The FDA authorized a third COVID-19 vaccine dose for severely immunocompromised people on Thursday night, acknowledging the threat posed by the current surge to those at serious risk of contracting the virus.
The announcement greenlit a booster Moderna or Pfizer vaccine dose for organ transplant recipients, who often take drugs to suppress their immune systems and prevent their bodies from rejecting a transplanted organ. It also authorized third doses for the small number of people with conditions that cause an equivalent level of vulnerability to their immune systems.
"The country has entered yet another wave of the COVID-19 pandemic, and the FDA is especially cognizant that immunocompromised people are particularly at risk for severe disease," acting FDA Commissioner Janet Woodcock said. "Today’s action allows doctors to boost immunity in certain immunocompromised individuals who need extra protection from COVID-19."
Other fully vaccinated people do not require a third dose at this time, the agency said.
Researchers have recently reported that two doses of an mRNA vaccine do not produce the same high level of antibodies in severely immunocompromised people as they do in healthy individuals. Public health experts recommend that immunocompromised people continue to wear masks and stay socially distant.
A study published in the Journal of the American Medical Association in May this year detected antibodies in 54% of transplant recipients after the second vaccine shot, but it was "still well below what's typically seen in people with healthy immune systems," said Brian Boyarsky, the lead researcher and surgery resident at the Johns Hopkins University School of Medicine.
The FDA's announcement follows a CDC vaccine safety panel last month urging the change, over concerns that some people with cancer and those with organ transplants might be insufficiently protected by just two shots of the vaccines. A recent New England Journal of Medicine report confirmed that a booster raised antibodies in those people to levels seen in healthy people who had gotten two shots.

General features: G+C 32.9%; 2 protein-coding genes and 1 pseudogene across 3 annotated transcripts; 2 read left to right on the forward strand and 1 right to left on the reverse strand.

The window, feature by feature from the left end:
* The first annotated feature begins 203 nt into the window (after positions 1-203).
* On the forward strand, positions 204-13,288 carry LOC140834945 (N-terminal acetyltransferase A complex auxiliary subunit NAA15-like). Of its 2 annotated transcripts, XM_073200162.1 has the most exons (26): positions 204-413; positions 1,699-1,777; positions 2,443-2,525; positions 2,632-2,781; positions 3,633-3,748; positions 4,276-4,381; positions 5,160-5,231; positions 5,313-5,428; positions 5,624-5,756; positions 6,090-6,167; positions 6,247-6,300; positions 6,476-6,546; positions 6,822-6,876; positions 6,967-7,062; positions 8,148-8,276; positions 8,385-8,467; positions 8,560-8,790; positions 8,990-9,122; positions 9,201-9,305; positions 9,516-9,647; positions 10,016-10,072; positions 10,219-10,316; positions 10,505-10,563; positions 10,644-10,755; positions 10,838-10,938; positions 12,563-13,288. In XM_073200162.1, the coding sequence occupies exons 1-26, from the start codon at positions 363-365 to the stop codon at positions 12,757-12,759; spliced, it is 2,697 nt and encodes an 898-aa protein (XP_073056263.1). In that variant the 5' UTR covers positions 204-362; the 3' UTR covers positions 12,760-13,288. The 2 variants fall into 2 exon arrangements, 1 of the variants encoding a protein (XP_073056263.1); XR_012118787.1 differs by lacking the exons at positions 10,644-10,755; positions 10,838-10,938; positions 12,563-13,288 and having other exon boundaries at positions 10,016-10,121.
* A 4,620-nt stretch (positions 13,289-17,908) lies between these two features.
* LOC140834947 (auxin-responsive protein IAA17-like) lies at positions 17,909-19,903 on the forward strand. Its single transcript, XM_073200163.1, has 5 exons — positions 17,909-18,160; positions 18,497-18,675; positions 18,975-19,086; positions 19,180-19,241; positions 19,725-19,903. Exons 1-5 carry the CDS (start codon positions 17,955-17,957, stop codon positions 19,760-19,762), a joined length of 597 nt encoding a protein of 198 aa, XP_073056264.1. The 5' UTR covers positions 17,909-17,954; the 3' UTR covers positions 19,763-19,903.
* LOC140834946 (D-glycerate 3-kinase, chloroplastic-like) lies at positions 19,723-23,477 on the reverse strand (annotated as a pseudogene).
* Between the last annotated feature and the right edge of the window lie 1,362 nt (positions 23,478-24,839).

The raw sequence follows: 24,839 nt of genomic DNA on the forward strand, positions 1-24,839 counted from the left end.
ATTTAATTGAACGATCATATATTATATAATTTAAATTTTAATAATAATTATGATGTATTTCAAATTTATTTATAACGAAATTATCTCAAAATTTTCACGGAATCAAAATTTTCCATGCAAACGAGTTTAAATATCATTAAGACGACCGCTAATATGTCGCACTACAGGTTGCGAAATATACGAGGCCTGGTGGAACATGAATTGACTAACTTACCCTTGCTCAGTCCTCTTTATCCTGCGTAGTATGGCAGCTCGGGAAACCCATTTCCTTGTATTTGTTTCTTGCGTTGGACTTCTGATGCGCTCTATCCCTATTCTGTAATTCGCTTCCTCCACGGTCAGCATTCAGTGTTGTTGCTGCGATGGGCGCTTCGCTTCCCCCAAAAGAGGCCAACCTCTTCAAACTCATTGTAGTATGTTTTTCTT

Less than 3% of US adults fall into categories now recommended for the booster, and all authorized US vaccines still look very effective against severe Delta variant infections in healthy people, according to National Institute of Allergy and Infectious Diseases chief Anthony Fauci, speaking Thursday at a White House briefing.
CDC Director Rochelle Walenskyis said in a statement that the booster recommendation is "an important step in ensuring everyone, including those most vulnerable to COVID-19, can get as much protection as possible from COVID-19 vaccination."
The US has seen a massive surge in new cases and hospitalizations amid the spread of the highly contagious Delta variant and the loosening of safety measures. In late July, in a reversal of its previous guidance, the CDC recommended vaccinated people mask up in places with high infection rates. And as schools reopen, thousands of students have already been forced to quarantine after being exposed to COVID-19, especially in parts of the country with the lowest vaccination rates.
Though officials have largely resisted bringing back restrictions, some cities are requiring proof of vaccination for most indoor activities, while California has become the first state to mandate vaccines for certain workers or subject them to weekly testing.
Only 50.4% of the US population is fully vaccinated, and 59.2% have received at least one dose of the vaccine.